How to stand out from the musical crowd at SXSW
Since its inception in 1987, the SXSW [South by South West] conference has become the world's biggest music industry event, with the number of delegates leaping from 700 in the first year, to more than 25,000 in 2013. But with hundreds of acts a day on display, just how easy is it to get noticed?
It's an event where, this year, audiences could see free concerts from Lady Gaga, Jay-Z, Kanye West, Coldplay and Soundgarden, to name but a few.
As well as the headliners, there are about 2,000 bands playing the small pubs and clubs of Austin - of which more than 100 are British, making them the biggest national contingent outside of the US.
Established artists like Damon Albarn and Jarvis Cocker can be found, as well as newer bands like London Grammar, Syd Arthur, Jungle and Fat White Family.
"It's an amazing opportunity really," says Russell Marsden of Southampton-based rock group Band of Skulls, who played the first ever US edition of the i-Tunes Festival this week, which was launched as part of SXSW.
"The reason everyone should try and do it is that you never know who will be listening or standing in the audience watching you. We first came to SXSW in 2009 and got festivals and live event bookings over here in the USA.
"Of course this year we are playing the luxury version of SXSW, as even the carpet is softer as well as the iTunes venue being bigger than most of the ridiculously small venues we usually have to play.
"But those small venues are a great leveller for bands. It brings out your punk rock spirit and shows you what you are made of."
Money, however, is the major reason that many bands cannot afford to travel to Austin, due to the expense of flights, accommodation and business visas.
Each year the PRS for Music Foundation, based in London, donates funding to selected artists to travel. This year 19 British acts have been chosen, including Oxfordshire-based quartet Glass Animals.
According to frontman Dave Bayley, "it would have been really difficult without financial help".
"The exposure to the US market is so important because it's the biggest market in the world. And it's a showcase for us to see what we can do.
"There are so many bloggers, magazines, and industry people here to connect with. And it makes such a difference to connect face to face than be a digital file away.
"I think there is a certain thing about being British which is still fascinating to Americans, especially in Texas. They keep asking me to pronounce Harry Potter for them."
Some kind of concrete international "deal" is the holy grail of what most British bands are searching for at SXSW, according to Vanessa Reed of PRS Music Foundation.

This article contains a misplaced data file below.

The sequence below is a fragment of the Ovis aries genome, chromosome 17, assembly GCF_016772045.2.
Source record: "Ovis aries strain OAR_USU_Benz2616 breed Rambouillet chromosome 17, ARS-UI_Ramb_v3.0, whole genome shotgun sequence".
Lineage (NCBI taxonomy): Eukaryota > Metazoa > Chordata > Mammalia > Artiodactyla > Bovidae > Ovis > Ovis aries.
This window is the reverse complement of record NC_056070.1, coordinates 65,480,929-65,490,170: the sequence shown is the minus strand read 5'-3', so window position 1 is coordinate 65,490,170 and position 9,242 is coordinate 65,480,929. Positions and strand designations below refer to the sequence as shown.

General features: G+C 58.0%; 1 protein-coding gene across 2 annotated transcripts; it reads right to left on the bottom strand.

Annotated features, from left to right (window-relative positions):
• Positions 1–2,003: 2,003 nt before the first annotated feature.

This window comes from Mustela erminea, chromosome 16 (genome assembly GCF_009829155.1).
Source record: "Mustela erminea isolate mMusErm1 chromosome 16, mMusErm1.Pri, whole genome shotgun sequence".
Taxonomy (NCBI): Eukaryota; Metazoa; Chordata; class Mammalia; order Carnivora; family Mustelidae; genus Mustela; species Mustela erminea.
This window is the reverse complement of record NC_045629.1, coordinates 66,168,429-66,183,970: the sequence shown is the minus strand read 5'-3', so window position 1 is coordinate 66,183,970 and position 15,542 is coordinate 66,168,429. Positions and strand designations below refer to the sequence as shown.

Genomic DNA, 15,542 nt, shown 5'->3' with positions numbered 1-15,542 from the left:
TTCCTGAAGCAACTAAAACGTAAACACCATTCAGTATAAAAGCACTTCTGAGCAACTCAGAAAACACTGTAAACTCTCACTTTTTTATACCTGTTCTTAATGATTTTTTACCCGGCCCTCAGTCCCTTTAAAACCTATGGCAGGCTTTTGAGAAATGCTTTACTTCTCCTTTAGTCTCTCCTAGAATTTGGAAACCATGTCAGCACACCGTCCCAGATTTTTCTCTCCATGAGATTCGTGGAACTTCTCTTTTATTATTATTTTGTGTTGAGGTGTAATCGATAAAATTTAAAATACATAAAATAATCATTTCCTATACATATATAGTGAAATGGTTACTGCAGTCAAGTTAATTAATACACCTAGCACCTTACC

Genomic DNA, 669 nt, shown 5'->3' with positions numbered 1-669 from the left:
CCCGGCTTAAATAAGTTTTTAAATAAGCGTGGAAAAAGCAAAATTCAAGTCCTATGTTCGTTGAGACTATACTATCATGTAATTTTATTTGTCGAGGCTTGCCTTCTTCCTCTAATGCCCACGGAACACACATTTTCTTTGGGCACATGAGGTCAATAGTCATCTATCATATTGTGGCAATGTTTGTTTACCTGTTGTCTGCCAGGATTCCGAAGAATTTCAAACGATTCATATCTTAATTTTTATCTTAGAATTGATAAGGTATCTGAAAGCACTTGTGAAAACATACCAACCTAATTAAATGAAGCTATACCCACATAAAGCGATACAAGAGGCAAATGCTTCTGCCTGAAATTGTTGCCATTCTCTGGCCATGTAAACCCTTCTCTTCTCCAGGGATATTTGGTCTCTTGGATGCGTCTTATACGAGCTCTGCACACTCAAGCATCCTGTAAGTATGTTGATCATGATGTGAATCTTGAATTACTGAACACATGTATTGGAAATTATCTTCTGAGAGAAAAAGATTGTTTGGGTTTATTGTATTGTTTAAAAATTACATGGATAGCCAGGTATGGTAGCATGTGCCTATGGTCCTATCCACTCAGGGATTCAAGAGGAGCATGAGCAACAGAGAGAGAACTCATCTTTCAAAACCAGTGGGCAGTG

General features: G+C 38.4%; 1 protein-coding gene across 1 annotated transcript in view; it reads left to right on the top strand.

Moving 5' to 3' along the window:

She says that since the British first "invaded" the city in 2002, which was the year bands really started coming out and trying their luck, "we've seen success stories like Bat for Lashes, Everything Everything and Django Django coming out here and becoming the buzzed about band.
"That's what everyone's seeking - that 'buzz' - but just because they're British it doesn't mean they're entitled to it, although our music industry has immense creative respect over here.
"The festival's a different animal to what it was a few years ago with much bigger acts wanting to play SXSW. To some extent, everyone's already made up their mind who to see before they arrive in Austin."
Reed estimates that about 82% of British bands her organisation funds returns with a tangible offer of distribution abroad. Last year, Canterbury-based group Syd Arthur's trip to SXSW resulted, three months later, in signing a global deal with Harvest Records.
"SXSW can be beyond your wildest dreams," explains Joel Magill, Syd Arthur's bassist.
"Certainly it was for us because we went there only seeking to create opportunities for the band. I think what happened to us though is still unusual.
"It's important for artists to come out to Texas at the right time, when they're ready to go looking at broadening their horizons internationally, because there are so many bands out here that if you're not ready, you can come back home feeling crushed. You have to manage your expectations."Spandau Ballet premiere
Ironically, in 2014 the British band causing most of a sensation in SXSW has been 80s group Spandau Ballet, who premiered their career-spanning documentary, Soul Boys of the Western World, at the festival.
They also performed their first American concert in 28 years, which the LA Times described as "pulling it off in grand fashion."
Singer Tony Hadley explains: "Making it here in America is as difficult as when we first tried it.
"You need to come out here and stay out here, you have to prove yourself every time you go on stage because they have their own amazing artists."
Guitarist Gary Kemp adds: "America loves Britain for its idiosyncrasies.
"I think those kinds of bands do the best, rather than trying to be American. It worked for us and I think it's working for those bands who make a success out of the festival."
Russell Marsden from Band of Skulls says the festival has "really got that global feel to it now".
"When we first came up here, you couldn't find Lady Gaga. As long as it has an open door policy though and new bands don't get crushed under the weight of the superstars, then it can get as big as it wants.
"It's not just luck that gets you noticed. You have to impress and bring your show. But a great band will always be a great band and do the work. If you can manage to get out here, it's still the best opportunity the industry offers."